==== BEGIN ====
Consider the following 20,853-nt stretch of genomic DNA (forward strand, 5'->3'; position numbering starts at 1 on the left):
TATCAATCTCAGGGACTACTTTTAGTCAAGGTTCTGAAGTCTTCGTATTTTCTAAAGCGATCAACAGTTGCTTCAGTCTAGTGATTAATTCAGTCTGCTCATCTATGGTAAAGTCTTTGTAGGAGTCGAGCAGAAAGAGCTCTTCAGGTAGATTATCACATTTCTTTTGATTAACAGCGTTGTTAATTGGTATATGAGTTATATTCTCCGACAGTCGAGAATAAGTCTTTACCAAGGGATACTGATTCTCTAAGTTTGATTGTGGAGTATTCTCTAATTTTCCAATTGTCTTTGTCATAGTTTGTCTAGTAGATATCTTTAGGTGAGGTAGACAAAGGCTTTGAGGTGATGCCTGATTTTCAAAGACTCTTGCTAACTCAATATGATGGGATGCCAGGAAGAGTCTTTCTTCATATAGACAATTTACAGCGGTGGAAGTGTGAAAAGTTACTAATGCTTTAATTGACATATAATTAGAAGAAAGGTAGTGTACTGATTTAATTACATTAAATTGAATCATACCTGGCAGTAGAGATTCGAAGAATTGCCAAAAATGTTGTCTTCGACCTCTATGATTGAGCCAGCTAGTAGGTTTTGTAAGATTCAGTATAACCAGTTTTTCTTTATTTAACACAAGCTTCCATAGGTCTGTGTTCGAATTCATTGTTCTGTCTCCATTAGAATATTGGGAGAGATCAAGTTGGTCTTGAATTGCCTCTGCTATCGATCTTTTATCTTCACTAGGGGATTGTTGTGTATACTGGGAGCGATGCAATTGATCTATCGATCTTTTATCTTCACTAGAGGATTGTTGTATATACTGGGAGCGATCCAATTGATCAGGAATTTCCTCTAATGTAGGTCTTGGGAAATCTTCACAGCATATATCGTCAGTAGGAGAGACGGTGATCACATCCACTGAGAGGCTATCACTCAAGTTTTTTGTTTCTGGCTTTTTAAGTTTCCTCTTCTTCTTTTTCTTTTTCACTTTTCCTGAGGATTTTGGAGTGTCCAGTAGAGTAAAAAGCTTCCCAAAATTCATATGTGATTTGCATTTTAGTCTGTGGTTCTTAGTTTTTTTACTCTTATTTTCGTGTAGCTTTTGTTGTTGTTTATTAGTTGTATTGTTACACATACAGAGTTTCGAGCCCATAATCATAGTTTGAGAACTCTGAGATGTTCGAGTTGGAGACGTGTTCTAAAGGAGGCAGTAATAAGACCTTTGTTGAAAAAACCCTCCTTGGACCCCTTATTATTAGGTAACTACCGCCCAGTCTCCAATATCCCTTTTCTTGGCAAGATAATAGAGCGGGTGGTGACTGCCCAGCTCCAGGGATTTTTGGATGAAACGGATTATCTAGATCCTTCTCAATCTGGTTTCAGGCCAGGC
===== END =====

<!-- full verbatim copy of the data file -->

Consider the following 20,853-nt stretch of genomic DNA (forward strand, 5'->3'; position numbering starts at 1 on the left):
TATCAATCTCAGGGACTACTTTTAGTCAAGGTTCTGAAGTCTTCGTATTTTCTAAAGCGATCAACAGTTGCTTCAGTCTAGTGATTAATTCAGTCTGCTCATCTATGGTAAAGTCTTTGTAGGAGTCGAGCAGAAAGAGCTCTTCAGGTAGATTATCACATTTCTTTTGATTAACAGCGTTGTTAATTGGTATATGAGTTATATTCTCCGACAGTCGAGAATAAGTCTTTACCAAGGGATACTGATTCTCTAAGTTTGATTGTGGAGTATTCTCTAATTTTCCAATTGTCTTTGTCATAGTTTGTCTAGTAGATATCTTTAGGTGAGGTAGACAAAGGCTTTGAGGTGATGCCTGATTTTCAAAGACTCTTGCTAACTCAATATGATGGGATGCCAGGAAGAGTCTTTCTTCATATAGACAATTTACAGCGGTGGAAGTGTGAAAAGTTACTAATGCTTTAATTGACATATAATTAGAAGAAAGGTAGTGTACTGATTTAATTACATTAAATTGAATCATACCTGGCAGTAGAGATTCGAAGAATTGCCAAAAATGTTGTCTTCGACCTCTATGATTGAGCCAGCTAGTAGGTTTTGTAAGATTCAGTATAACCAGTTTTTCTTTATTTAACACAAGCTTCCATAGGTCTGTGTTCGAATTCATTGTTCTGTCTCCATTAGAATATTGGGAGAGATCAAGTTGGTCTTGAATTGCCTCTGCTATCGATCTTTTATCTTCACTAGGGGATTGTTGTGTATACTGGGAGCGATGCAATTGATCTATCGATCTTTTATCTTCACTAGAGGATTGTTGTATATACTGGGAGCGATCCAATTGATCAGGAATTTCCTCTAATGTAGGTCTTGGGAAATCTTCACAGCATATATCGTCAGTAGGAGAGACGGTGATCACATCCACTGAGAGGCTATCACTCAAGTTTTTTGTTTCTGGCTTTTTAAGTTTCCTCTTCTTCTTTTTCTTTTTCACTTTTCCTGAGGATTTTGGAGTGTCCAGTAGAGTAAAAAGCTTCCCAAAATTCATATGTGATTTGCATTTTAGTCTGTGGTTCTTAGTTTTTTTACTCTTATTTTCGTGTAGCTTTTGTTGTTGTTTATTAGTTGTATTGTTACACATACAGAGTTTCGAGCCCATAATCATAGTTTGAGAACTCTGAGATGTTCGAGTTGGAGACGTGTTCTAAAGGAGGCAGTAATAAGACCTTTGTTGAAAAAACCCTCCTTGGACCCCTTATTATTAGGTAACTACCGCCCAGTCTCCAATATCCCTTTTCTTGGCAAGATAATAGAGCGGGTGGTGACTGCCCAGCTCCAGGGATTTTTGGATGAAACGGATTATCTAGATCCTTCTCAATCTGGTTTCAGGCCAGGC